Is this takeover target set to beat the Anglo American share price?

A miner down a mine shaft

At the beginning of 2016, the share price charts of miners Anglo American(LSE: AAL) and Lonmin(LSE: LMI) looked quite similar — both were suffering badly from the downturn in the mining business.

Other than also having their origins in South Africa, that’s pretty much where the similarity ends. A cyclical upswing in the industry has led to a strong recovery for Anglo American, whose share price is actually up 15% over the past five years. But over the same period, Lonmin shareholders are still sitting on a 98% loss.

Anglo American suffered from the downturn in metals and mineral prices, but commodities prices tend to keep in line with inflation in the long term, and that really should give investors who can ignore short-term ups and downs a significant advantage.

I can only see the demand for the company’s major consumable products, key among which are iron ore, copper and metallurgical coal, growing over the long term. As well as prices firming up, the firm’s production of all three is rising.


On top of industrial commodities, Anglo American is big in diamonds, having upped its stake in De Beers to a controlling 85% in 2011.

All of this has been helping drive the company to become a solid dividend stock.

Yields will fluctuate according to business cycles, and that can be a downside for those seeking regular income. But if you’re in a net investing phase and reinvest your dividends, year-by-year fluctuations really shouldn’t be a problem. Forecast yields of 4.6% and 4.7% for this year and next look very attractive to me.

While P/E ratios are typically low at the top of a business cycle, forward multiples of under nine look like good value to me — even if you did miss the big bargain sale when Anglo American shares were a lot cheaper.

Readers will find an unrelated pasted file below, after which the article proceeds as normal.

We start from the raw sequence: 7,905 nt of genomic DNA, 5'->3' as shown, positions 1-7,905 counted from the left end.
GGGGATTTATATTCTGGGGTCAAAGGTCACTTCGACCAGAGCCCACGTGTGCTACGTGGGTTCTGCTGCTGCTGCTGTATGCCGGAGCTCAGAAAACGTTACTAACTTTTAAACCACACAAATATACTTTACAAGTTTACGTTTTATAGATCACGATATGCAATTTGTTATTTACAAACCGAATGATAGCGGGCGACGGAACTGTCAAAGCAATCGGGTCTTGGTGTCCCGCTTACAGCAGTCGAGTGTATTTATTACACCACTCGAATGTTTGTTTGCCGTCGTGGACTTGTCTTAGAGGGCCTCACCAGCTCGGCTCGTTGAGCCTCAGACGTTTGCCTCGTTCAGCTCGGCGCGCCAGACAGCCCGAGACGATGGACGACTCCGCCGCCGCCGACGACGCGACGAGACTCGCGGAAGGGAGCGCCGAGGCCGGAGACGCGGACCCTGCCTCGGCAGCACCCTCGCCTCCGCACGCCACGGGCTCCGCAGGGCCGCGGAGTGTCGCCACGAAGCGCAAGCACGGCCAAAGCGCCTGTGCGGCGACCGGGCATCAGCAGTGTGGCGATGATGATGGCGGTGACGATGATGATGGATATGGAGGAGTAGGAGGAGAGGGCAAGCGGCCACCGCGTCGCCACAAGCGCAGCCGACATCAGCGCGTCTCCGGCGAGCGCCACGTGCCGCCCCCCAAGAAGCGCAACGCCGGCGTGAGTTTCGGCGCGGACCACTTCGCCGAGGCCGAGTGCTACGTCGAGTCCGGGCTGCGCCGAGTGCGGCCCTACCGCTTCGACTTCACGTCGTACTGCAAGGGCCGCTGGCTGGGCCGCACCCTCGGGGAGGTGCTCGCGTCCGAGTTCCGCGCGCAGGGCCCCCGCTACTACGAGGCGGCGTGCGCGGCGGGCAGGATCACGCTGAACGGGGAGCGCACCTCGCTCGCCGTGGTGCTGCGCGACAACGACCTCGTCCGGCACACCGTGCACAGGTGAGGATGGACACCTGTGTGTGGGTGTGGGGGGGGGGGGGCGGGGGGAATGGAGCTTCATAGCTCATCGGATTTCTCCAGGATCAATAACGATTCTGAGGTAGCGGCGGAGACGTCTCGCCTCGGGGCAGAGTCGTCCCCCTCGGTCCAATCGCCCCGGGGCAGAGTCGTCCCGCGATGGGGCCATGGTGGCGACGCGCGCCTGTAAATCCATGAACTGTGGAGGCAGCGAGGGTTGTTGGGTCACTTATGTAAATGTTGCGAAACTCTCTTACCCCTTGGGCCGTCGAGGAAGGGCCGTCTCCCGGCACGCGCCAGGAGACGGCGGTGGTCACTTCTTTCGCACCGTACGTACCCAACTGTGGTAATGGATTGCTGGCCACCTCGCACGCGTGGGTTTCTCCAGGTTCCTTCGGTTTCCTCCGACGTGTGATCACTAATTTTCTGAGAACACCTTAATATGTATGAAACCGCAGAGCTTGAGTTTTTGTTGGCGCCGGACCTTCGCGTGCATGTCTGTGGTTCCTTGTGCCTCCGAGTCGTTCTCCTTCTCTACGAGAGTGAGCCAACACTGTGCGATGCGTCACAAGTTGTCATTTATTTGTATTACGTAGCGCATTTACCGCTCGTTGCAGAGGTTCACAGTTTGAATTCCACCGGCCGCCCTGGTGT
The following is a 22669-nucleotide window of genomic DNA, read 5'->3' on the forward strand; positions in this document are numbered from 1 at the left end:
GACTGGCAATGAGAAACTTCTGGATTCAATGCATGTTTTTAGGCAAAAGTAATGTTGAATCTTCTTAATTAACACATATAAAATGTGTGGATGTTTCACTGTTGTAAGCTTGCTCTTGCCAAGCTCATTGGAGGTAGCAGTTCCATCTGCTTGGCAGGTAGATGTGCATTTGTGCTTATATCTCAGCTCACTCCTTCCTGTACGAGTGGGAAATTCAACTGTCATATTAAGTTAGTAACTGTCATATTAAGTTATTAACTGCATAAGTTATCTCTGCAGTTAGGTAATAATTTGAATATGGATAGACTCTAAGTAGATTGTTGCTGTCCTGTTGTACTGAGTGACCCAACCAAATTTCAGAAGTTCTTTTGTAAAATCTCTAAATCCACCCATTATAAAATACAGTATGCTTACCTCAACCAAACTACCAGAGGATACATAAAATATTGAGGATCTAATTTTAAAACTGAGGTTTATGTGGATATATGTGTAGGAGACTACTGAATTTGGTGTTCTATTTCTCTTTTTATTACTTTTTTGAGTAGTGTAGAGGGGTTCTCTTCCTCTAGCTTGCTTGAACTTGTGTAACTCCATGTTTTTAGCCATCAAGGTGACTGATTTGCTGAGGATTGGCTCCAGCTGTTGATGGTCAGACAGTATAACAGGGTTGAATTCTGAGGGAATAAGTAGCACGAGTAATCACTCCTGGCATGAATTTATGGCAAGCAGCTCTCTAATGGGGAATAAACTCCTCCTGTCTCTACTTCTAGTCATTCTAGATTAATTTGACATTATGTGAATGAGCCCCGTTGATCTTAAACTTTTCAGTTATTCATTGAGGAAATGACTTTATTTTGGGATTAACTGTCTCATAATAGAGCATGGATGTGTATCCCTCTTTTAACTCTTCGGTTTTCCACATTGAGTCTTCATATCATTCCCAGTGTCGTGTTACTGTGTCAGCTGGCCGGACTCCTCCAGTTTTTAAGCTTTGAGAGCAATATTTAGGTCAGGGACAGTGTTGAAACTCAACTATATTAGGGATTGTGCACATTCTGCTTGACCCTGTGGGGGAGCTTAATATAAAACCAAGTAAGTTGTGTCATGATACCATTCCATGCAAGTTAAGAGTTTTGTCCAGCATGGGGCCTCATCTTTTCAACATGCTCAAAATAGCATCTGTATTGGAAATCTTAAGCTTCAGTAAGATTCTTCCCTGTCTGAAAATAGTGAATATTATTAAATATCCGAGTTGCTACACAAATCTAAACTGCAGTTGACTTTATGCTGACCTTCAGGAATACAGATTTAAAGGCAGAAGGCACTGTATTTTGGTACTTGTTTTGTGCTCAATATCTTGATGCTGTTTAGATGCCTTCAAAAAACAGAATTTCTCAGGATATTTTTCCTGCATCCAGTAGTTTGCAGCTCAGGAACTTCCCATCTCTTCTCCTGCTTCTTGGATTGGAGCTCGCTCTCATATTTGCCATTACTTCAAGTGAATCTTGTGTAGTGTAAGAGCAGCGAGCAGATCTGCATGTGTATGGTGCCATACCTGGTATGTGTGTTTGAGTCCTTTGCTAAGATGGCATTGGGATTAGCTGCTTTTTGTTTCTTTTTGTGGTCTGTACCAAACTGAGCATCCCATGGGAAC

Lonmin’s fortunes have fared very differently. The company produces gold and platinum group metals, and is the world’s third largest primary producer of platinum.

Lonmin, however, has been having financial difficulties for years, and its share price slide has continued right up to the middle of August this year. But progress towards last December’s all-share takeover approach from fellow South African producer Sibanye Gold (trading as Sibanye-Stillwater), the biggest producer of gold in the country, has helped boost the shares by nearly 40% since then.

Though the takeover has been given the green light by South African regulators, it’s not a done deal. But a refinancing transaction revealed Monday should enable to firm to deal with one of the obstacles standing in the way. Last year, Lonmin breached its covenants on a $150m loan, though lenders chose not to pull the plug.

Staying afloat

Now a $200m loan from Jiangxi Copper Company of China, which will be repaid mainly in platinum and palladium, will be used to settle that debt and provide operational funding.

A fourth quarter update the same day showed an improvement in net cash to $114m at 30 September, from $102m a year previously. And platinum sales of 681,580 ounces beat expectations of 650,000 to 680,000 ounces.

Whatever happens with the takeover, Lonmin shareholders need to be aware that Sibanye does not have a UK listing for its shares. It does have ADRs listed on the NYSE, so check carefully what you’d get.

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Alan Oscroft has no position in any of the shares mentioned. The Motley Fool UK has no position in any of the shares mentioned. Views expressed on the companies mentioned in this article are those of the writer and therefore may differ from the official recommendations we make in our subscription services such as Share Advisor, Hidden Winners and Pro. Here at The Motley Fool we believe that considering a diverse range of insights makes us better investors.

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